It’s a bird, it’s a plane, it’s … a cicada?

When Anna Wei walked outside the door of her townhouse in Cockeysville, Maryland, all she could see, coating every inch of the sidewalk, were bodies.

Bodies of cicadas, that is.

Anna was four years old, living just outside of Baltimore with her parents, sister Cindy and brother Daniel. They moved a year later, to Charlotte, North Carolina.

But when she looks back on her childhood in Maryland, her main memories center on the summer of 2004; and the dead bugs that covered the concrete until she couldn’t even see the pavement. She remembers being petrified.

She convinced herself it couldn’t have been real— a fever dream, or some nightmare her child self had concocted and planted in her subconscious — that is, until 2021, when she saw a tweet about the return of the Brood X of cicadas set for this summer.

The return of Brood X happens every 17 years. The life expectancy of someone living in the United States is 78, meaning one might live through four or five Brood X events.

The low hum or shrill shriek of a cicada may seem to be just another sound of summer, like waves crashing against the shore or the opening chords to Bruce Springsteen’s “Born in the USA.” But among all the generations of cicadas, Brood X is the biggest — and the loudest.

The life of a cicada is short, but fruitful. The brood first emerges between April and May. Then, they sing. The shrieks, the hums and buzzes are all variations of the cicada’s mating call. Then, with the eggs safely buried in the branches of trees, about three weeks after they first emerge, they die.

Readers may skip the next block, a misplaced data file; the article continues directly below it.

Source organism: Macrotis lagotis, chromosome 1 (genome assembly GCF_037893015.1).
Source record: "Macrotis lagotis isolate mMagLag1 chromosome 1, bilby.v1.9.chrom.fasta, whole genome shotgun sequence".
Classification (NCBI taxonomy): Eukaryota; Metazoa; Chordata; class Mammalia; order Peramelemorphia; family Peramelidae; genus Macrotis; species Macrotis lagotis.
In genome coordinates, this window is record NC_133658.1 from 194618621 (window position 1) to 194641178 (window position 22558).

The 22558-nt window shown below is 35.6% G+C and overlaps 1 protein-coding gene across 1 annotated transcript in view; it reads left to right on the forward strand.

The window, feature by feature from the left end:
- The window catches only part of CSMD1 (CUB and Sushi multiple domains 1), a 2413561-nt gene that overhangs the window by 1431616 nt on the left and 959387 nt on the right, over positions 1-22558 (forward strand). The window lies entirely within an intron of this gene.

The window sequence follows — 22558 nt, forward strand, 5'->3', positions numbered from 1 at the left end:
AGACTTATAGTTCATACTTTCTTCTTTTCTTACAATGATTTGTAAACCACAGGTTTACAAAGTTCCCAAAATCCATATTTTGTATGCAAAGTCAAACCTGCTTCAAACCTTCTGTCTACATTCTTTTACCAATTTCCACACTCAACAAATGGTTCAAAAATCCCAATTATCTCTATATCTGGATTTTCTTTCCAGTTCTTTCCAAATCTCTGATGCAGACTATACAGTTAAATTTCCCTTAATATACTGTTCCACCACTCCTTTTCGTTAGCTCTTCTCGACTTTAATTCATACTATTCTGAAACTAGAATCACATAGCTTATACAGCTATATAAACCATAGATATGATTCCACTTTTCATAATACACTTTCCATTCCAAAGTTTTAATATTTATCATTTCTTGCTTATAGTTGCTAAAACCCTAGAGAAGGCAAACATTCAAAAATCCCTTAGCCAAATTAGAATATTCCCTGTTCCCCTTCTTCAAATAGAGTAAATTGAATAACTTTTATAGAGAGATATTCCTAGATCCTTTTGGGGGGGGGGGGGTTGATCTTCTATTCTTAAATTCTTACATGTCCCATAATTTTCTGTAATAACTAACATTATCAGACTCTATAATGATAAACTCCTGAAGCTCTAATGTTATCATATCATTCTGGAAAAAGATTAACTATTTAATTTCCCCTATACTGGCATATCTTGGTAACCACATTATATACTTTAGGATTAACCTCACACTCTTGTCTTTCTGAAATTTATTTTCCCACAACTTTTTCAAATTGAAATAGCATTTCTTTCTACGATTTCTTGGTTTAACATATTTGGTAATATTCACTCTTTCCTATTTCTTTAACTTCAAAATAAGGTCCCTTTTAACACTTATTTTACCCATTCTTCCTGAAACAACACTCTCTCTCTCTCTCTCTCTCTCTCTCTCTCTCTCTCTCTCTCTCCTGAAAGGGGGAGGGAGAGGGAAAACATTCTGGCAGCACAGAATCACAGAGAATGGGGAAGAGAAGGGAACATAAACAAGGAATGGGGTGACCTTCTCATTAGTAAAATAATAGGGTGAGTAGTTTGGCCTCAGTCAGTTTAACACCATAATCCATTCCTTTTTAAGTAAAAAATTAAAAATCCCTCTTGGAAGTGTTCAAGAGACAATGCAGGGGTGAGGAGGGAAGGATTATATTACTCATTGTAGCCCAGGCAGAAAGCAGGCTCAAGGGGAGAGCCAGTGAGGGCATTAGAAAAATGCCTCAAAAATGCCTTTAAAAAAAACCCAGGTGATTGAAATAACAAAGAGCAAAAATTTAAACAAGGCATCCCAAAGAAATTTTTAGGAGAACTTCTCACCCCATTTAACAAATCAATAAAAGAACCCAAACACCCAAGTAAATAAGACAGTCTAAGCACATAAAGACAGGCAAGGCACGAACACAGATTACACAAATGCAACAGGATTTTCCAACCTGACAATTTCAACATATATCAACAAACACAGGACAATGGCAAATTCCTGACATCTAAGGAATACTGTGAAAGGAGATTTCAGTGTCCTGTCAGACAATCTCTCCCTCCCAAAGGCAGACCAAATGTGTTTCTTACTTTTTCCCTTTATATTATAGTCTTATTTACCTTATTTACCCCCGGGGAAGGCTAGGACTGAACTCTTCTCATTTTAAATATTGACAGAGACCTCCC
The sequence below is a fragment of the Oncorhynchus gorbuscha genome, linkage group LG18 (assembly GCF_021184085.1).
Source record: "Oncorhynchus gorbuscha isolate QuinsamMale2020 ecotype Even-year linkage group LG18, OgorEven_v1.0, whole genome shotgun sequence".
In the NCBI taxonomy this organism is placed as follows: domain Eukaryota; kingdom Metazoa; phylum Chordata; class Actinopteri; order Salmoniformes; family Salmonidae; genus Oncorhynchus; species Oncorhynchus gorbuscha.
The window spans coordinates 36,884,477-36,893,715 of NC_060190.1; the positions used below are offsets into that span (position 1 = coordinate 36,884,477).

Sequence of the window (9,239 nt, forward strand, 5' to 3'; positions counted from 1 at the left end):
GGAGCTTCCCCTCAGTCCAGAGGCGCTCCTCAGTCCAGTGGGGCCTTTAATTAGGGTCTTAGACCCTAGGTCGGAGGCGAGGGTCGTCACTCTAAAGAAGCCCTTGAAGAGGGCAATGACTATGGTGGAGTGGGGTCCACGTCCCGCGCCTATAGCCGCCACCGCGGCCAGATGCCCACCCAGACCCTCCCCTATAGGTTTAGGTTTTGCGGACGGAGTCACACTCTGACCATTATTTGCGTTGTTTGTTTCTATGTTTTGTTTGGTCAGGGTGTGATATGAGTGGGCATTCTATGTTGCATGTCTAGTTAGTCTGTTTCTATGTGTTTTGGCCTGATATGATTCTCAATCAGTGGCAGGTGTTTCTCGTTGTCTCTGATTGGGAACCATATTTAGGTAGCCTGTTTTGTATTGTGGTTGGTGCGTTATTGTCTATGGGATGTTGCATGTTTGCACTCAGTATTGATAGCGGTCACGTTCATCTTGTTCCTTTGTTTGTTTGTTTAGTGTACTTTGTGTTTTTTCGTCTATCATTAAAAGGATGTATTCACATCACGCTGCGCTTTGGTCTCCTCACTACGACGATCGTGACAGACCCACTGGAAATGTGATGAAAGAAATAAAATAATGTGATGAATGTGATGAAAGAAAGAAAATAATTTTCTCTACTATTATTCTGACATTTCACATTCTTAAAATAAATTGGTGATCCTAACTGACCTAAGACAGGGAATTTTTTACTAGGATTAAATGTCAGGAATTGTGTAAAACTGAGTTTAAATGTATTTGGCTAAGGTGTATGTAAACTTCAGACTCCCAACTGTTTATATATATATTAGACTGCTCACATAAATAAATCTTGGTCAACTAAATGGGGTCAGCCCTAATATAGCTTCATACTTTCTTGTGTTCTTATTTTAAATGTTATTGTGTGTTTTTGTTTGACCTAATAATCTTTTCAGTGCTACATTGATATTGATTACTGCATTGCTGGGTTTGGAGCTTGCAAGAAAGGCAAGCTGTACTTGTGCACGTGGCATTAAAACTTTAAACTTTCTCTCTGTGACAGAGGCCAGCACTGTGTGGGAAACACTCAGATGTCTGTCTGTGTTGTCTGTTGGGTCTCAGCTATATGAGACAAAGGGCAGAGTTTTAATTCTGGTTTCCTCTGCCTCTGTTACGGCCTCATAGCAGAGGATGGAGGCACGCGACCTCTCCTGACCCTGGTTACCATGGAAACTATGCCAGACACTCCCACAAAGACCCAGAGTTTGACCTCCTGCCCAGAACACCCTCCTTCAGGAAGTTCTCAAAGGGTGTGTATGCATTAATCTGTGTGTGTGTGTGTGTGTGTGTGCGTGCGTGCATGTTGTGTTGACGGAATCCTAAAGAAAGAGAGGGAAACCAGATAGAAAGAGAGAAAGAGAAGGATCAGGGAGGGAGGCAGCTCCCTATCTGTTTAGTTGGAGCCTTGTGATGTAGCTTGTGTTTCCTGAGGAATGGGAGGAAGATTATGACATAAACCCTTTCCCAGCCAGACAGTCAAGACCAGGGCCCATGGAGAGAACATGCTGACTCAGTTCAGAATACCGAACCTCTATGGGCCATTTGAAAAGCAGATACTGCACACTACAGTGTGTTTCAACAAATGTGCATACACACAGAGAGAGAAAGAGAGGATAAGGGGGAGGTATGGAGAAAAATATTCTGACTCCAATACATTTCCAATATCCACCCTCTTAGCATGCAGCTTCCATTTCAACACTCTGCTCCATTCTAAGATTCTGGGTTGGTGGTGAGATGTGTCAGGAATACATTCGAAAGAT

The total number of cicadas that will awaken in one cycle is in the trillions. In a hotspot like Maryland, cicadas gather in hordes of 1.5 million per acre on average. Ground zero for Brood X is officially Washington, D.C., but the bugs blanket far into the South and Midwest. Most are found in wooded areas and older homes.

Woods were all Bridget Sheehey knew growing up in Green Hills, Ohio.

“There couldn’t be a place on Earth with more cicadas than we had growing up,” she said.

Bridget was 7 in 1970, the first summer she encountered cicadas en masse. On one large tree in her front yard, known as the “locust tree” among her and seven siblings, at any given time, there would be as many as 30 golden-brown shells stuck to the branches.

“We were never, ever afraid,” she said. “They could be swarming, but we were more fascinated in trying to catch them without breaking them.”

To catch a cicada, she would stretch her hand into the swarm and brush against a wing until she could close her fingers and hold one.

“They’d make this incredibly loud noise until you finally let them go,” she said.

The next time Bridget witnessed the cicadas, she was married one year, living in an old, rented house in Ohio — it was 1987. When her husband Phil tried to cut the grass that summer, the engine’s noise instantly attracted a swarm, as they mistook its whirr for a mating call. And when the cicadas swarmed, Phil would run.

“He’s a city boy,” Bridget said.

To mow the lawn, Phil would wrap a T-shirt around his head, with eye holes cut out so he could see without risk of being surrounded by the bugs. Bridget just watched the cicadas in fascination, still reaching her hand out, trying to catch one.

When 17 years passed, again, Bridget was living in Baltimore, Maryland, with Phil and their four children. One of the family’s favorite playgrounds was Seminary Park. One day that summer, Bridget brought three of her children, including four-year-old, Maeve, to the park.

A few of the cicadas were scattered on the ground. This was her chance, Bridget though, to impart her childhood love of cicadas onto her kids. She picked up one by its wings to show that they aren’t scary. But of course, it buzzed.